Marriage, for example, takes away some possibilities but it adds others.  With marriage, for example, comes a greater willingness to invest in children (n.b. asset specificity, the child is of extra value but only to the specific parties involved in the marriage) but that very benefit also means that one of the parties has the leverage to be opportunistic.  Knowing all of this when they enter the contract the parties bargain ex-ante, they exchange promises and make investments (the ring), they establish rules for ex-post bargaining or decide on the background rules to apply in that eventually (pre-nup, no fault divorce, covenant marriage).  The rules are never perfect and the contacts are always incomplete.

Transaction cost economics is all about applying these ideas in different settings to figure out the best governance structures (marriage, vertical integration etc.) in different circumstances. How does one deal with expensive investments (such as highly individual dies or plant construction) that are specific to a given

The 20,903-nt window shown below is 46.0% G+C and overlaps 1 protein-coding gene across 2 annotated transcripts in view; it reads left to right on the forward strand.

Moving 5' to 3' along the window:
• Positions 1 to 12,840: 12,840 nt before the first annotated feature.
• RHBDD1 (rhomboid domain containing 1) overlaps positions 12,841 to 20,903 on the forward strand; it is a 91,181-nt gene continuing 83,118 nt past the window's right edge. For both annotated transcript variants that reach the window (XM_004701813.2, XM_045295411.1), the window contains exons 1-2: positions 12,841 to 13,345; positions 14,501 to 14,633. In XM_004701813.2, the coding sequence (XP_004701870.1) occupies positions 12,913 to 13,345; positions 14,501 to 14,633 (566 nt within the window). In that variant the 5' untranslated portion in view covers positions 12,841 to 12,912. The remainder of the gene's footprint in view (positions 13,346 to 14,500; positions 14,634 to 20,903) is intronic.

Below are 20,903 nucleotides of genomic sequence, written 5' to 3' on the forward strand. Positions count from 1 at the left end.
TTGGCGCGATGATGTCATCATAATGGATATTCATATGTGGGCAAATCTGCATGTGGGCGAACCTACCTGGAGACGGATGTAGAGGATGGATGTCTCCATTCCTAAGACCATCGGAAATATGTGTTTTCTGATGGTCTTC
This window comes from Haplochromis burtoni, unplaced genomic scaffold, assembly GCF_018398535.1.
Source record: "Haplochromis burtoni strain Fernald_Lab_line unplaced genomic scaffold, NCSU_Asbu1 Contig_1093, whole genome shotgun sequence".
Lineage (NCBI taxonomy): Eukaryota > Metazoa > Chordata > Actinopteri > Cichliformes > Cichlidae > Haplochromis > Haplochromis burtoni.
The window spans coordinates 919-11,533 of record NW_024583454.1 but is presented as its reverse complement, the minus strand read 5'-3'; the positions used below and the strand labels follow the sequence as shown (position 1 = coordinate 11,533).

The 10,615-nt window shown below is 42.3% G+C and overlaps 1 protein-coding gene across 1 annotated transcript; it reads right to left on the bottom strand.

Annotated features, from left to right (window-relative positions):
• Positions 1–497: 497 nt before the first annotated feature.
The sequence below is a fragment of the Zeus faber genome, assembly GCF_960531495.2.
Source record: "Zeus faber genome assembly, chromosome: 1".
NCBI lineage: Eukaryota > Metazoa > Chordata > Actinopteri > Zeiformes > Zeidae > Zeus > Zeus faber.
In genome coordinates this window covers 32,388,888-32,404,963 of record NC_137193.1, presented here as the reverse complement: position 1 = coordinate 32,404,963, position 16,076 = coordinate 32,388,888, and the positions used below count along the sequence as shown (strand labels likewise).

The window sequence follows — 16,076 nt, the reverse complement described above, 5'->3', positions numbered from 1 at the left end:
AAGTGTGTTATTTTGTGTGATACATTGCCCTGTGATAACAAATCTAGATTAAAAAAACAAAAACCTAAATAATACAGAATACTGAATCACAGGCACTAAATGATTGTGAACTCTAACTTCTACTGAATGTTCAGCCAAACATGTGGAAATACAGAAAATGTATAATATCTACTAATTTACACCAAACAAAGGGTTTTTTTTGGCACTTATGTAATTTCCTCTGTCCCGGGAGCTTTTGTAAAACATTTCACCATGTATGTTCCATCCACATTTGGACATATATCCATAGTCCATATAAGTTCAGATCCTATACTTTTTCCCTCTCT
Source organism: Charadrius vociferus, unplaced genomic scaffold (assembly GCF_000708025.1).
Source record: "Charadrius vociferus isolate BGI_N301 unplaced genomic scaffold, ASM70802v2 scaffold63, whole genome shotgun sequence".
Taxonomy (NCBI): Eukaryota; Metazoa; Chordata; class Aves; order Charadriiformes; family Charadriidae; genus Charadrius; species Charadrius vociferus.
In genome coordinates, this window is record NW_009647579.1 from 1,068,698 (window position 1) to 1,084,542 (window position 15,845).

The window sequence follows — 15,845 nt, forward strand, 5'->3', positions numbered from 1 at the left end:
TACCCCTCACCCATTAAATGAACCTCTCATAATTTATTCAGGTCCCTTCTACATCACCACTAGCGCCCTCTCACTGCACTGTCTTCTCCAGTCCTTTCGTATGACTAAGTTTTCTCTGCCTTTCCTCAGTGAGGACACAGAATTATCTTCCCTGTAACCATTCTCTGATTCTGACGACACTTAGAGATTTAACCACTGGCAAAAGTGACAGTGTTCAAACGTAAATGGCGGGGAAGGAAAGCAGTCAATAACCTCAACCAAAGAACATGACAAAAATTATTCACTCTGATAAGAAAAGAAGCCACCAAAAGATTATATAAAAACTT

trade and put the investor at risk yet which increase productivity? Williamson analyzes how firms come to rely on long term contracts or vertical integration or other seemingly non-competitive solutions to enhance market productivity. Early generations of antitrust enforcers often saw these as monopolistic dealings, but scholars such as Williamson helped us understand how these are essential to the workings of the invisible hand.

Williamson’s paper, The Economics of Governance is an excellent recent summary of his views in the area.

Williamson’s work is notable for inspiring a large body of empirical and theoretical work in modern industrial organization and having influence in law, political science, and management. His work has been widely cited, and by some counts he was the most widely cited economist in the world.

I especially thank John Nye who contributed to this post.